In Wyoming, ribbons and chants of 'Otto strong!' lift the Warmbiers

Otto Warmbier's family holds press conference

WYOMING, Ohio —  The crowd outside the Wyoming Civic Center Thursday clapped. They shouted "We love you!" and "Otto strong!"

The 'Otto' was Otto Warmbier, a 22-year-old graduate of Wyoming High School who had been returned home earlier this week by North Korea — in a coma. Otto Warmbier's father had just held a press conference about his son's imprisonment — his son had been "brutalized," he said — and now Fred Warmbier was about to drive past the throng.

Then something unexpected happened.

Warmbier stepped out of the black Chevrolet Tahoe.

The crowd of residents tightened around him, still clapping and shouting “We love you!” Otto’s siblings, Greta and Austin, stepped out of the car too, and community members rushed to hug them.

“I’m honored that our community loves Otto and we love you,” Warmbier said to the crowd. “You’ve been so supportive of us throughout this whole ordeal.”

Warmbier, who owns a metal-finishing company, said for the last 18 months the family had kept mostly quiet, keeping a low profile in hopes of protecting their son.

“But that’s over now, and Otto’s home with us,” Warmbier said, and the crowd applauded over his voice. Some in the crowd smiled; others wiped away tears. 

Assembled via social media, email and phone calls, a crowd of close to 200 Wyoming residents gathered that morning to watch a livestream of Fred Warmbier's press conference.

They laughed when he brushed off a question about Dennis Rodman and cried when he choked up. When the press conference ended, people hurried outside to line Springfield Pike outside the civic center, where the Warmbier family would drive by.

The street was lined with blue and white ribbons tied around trees and utility poles — another show of support for the Warmbiers.

The city of about 8,400, just north of Cincinnati, came together to show solidarity, both with the family’s joy that their son has arrived home, and their pain when they learned he would arrive in a coma. During the press conference, a doctor from the University of Cincinnati Medical Center said Otto Warmbier had suffered “severe neurological damage.”

When Lisa Bernheisel, an associate pastor at a church in Wyoming, heard the news that Otto Warmbier was returning home, she knew she wanted to be there to support the family.

“We've been holding (Otto) in prayer throughout these 18 months that he's been imprisoned,” Bernheisel said. “With all the people I know who know him, I needed to be present at this time.”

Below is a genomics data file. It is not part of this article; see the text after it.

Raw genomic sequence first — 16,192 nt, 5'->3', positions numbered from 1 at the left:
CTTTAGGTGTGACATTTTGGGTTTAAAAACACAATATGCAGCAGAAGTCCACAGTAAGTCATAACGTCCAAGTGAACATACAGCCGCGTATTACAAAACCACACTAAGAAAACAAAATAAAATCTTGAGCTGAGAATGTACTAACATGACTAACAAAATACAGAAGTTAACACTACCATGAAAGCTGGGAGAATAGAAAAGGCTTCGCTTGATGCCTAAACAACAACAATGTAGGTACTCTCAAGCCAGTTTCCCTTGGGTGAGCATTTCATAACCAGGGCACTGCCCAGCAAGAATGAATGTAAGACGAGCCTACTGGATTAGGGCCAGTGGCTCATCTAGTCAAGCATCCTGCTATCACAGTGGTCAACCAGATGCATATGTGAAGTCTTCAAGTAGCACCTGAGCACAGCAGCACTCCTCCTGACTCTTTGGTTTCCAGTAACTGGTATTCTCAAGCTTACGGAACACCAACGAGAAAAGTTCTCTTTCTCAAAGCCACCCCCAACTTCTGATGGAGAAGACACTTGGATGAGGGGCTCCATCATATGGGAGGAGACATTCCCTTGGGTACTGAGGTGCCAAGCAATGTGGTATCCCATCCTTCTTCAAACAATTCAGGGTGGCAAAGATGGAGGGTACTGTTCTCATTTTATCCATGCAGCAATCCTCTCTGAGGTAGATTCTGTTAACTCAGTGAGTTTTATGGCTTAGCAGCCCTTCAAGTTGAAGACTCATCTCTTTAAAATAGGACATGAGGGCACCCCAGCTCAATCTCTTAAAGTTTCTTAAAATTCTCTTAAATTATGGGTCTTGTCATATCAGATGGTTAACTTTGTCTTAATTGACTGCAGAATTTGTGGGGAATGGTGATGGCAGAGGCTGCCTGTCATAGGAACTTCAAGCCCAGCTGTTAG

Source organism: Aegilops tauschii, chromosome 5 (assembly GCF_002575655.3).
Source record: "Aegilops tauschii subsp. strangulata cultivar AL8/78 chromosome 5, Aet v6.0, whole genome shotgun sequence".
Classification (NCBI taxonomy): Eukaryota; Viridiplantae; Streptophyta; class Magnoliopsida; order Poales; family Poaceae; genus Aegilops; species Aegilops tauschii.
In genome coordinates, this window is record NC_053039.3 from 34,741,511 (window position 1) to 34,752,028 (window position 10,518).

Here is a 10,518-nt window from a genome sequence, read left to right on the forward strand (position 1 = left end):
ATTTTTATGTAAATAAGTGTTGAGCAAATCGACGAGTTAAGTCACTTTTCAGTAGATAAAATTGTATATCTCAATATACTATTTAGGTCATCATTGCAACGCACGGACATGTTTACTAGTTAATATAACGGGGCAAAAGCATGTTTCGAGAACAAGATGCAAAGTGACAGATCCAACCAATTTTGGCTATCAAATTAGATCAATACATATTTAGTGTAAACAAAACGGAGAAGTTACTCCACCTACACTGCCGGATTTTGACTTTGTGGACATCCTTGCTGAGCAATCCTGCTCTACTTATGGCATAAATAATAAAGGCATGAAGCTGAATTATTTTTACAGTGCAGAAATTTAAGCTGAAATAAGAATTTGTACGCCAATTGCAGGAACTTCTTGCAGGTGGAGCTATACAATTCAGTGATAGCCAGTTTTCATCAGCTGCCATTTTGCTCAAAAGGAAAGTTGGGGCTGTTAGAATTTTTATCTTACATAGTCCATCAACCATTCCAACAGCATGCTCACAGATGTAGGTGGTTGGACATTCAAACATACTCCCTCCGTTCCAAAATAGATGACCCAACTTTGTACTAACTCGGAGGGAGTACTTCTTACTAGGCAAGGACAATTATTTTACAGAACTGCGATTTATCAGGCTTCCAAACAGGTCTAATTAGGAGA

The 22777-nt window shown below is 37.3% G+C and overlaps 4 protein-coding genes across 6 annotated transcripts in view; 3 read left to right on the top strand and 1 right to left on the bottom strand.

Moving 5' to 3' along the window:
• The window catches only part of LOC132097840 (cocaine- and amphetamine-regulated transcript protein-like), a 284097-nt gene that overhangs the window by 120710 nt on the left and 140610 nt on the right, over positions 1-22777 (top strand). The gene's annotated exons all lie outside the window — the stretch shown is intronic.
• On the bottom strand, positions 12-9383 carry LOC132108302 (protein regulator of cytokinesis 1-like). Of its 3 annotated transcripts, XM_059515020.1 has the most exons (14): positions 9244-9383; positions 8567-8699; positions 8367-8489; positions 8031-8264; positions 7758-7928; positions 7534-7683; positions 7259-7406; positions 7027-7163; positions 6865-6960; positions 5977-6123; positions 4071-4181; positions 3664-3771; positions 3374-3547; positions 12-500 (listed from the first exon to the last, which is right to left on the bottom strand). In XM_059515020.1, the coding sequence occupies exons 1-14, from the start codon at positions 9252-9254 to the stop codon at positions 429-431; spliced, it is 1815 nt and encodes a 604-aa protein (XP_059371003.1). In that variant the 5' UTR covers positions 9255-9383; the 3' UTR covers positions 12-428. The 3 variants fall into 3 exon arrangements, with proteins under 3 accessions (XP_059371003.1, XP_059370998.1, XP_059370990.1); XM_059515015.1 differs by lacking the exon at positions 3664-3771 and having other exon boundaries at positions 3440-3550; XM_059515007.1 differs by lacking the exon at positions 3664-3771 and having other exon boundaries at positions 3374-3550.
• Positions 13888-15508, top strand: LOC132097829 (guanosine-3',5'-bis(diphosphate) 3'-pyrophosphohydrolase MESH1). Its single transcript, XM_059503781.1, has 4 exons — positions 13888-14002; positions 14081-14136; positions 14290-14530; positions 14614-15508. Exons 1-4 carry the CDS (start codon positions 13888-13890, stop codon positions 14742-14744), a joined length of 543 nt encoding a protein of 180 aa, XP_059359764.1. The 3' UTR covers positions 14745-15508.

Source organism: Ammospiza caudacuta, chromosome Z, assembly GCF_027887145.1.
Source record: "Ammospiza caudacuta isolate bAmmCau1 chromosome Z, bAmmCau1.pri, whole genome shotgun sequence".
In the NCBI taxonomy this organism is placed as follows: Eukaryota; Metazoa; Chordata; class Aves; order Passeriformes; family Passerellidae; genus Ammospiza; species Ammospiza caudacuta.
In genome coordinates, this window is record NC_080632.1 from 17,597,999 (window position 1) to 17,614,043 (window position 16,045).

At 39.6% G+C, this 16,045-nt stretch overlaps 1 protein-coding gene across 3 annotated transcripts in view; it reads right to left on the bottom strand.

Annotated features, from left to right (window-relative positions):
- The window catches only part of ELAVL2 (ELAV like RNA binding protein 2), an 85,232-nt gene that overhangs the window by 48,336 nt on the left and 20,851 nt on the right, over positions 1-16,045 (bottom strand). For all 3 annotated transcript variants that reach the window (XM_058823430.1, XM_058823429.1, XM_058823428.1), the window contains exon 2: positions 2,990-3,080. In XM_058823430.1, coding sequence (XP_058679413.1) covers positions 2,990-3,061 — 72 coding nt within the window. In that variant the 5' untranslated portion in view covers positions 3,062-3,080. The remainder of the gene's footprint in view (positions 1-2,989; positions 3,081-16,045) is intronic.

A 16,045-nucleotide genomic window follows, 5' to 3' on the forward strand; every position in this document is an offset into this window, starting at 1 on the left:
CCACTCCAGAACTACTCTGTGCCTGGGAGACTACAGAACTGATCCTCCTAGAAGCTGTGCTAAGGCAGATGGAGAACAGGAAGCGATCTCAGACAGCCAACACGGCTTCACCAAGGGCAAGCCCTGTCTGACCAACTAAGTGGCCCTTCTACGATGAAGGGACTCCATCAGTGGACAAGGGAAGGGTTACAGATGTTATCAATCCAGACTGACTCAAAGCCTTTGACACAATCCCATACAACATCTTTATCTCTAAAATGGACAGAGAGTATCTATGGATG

She said she had conflicting emotions about his return: “Joy that he would be able to be with his family again, and sadness on all that has unfolded.”

Wyoming City Schools Superintendent Susan Lang echoed the sentiment. She said Otto Warmbier was a rigorous academic — he graduated as salutatorian from Wyoming High School — as well as engaged around school, where he was a star on the soccer team.

“My heart is painfully hurting because of the situation, but I think about Otto and I think there couldn't be a better representative of public schools than Otto Warmbier,” Lang said. “When I think about Otto, I think about his family, and I couldn't speak of a better representative of being engaged. They don't talk it, they walk it. They're engaged in their children's lives in the right way.”

Before Otto Warmbier returned home, the Warmbiers kept a low profile, hoping that avoiding the spotlight could help bring their son home. The city tried to respect that, Wyoming City Council member Jenni McCauley said.

“The way all the residents have responded — the city, the schools, everything we've done to make them comfortable throughout this tragic, but wonderful, homecoming,” McCauley said. “We're just waiting to hear what that is and then what the family would like to do. We'll continue to give support in any way that we can.”

Wyoming has united around the Warmbiers, and they’ll stay united around the Warmbiers.

“This community doesn't always agree on things, but they come together and they're united as one. America should look at Wyoming as a model, because we are a great country,” Lang said. “God bless Otto, God bless his family, God bless this community.”

Cincinnati Enquirer


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